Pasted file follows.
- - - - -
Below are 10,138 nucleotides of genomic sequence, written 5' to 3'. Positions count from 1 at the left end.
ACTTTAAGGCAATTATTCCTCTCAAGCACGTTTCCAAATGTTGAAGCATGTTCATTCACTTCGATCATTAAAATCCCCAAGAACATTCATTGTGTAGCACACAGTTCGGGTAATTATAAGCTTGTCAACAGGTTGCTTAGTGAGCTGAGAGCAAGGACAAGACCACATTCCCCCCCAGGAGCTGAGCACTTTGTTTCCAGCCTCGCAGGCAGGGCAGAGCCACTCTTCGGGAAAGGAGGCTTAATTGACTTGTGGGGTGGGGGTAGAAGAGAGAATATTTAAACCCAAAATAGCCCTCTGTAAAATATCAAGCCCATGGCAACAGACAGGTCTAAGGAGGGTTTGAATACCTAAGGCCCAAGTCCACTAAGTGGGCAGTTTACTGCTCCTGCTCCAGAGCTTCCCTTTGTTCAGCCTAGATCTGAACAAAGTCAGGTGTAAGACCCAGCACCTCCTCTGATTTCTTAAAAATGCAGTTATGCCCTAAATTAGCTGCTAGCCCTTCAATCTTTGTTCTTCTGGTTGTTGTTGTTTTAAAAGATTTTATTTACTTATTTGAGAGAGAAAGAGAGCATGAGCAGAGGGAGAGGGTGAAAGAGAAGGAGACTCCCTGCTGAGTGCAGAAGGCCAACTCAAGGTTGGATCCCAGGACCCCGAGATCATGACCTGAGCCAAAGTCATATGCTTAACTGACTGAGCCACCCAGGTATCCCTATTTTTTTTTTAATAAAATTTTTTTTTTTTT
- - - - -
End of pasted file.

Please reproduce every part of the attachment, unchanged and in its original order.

Below are 10,138 nucleotides of genomic sequence, written 5' to 3'. Positions count from 1 at the left end.
ACTTTAAGGCAATTATTCCTCTCAAGCACGTTTCCAAATGTTGAAGCATGTTCATTCACTTCGATCATTAAAATCCCCAAGAACATTCATTGTGTAGCACACAGTTCGGGTAATTATAAGCTTGTCAACAGGTTGCTTAGTGAGCTGAGAGCAAGGACAAGACCACATTCCCCCCCAGGAGCTGAGCACTTTGTTTCCAGCCTCGCAGGCAGGGCAGAGCCACTCTTCGGGAAAGGAGGCTTAATTGACTTGTGGGGTGGGGGTAGAAGAGAGAATATTTAAACCCAAAATAGCCCTCTGTAAAATATCAAGCCCATGGCAACAGACAGGTCTAAGGAGGGTTTGAATACCTAAGGCCCAAGTCCACTAAGTGGGCAGTTTACTGCTCCTGCTCCAGAGCTTCCCTTTGTTCAGCCTAGATCTGAACAAAGTCAGGTGTAAGACCCAGCACCTCCTCTGATTTCTTAAAAATGCAGTTATGCCCTAAATTAGCTGCTAGCCCTTCAATCTTTGTTCTTCTGGTTGTTGTTGTTTTAAAAGATTTTATTTACTTATTTGAGAGAGAAAGAGAGCATGAGCAGAGGGAGAGGGTGAAAGAGAAGGAGACTCCCTGCTGAGTGCAGAAGGCCAACTCAAGGTTGGATCCCAGGACCCCGAGATCATGACCTGAGCCAAAGTCATATGCTTAACTGACTGAGCCACCCAGGTATCCCTATTTTTTTTTTAATAAAATTTTTTTTTTTTT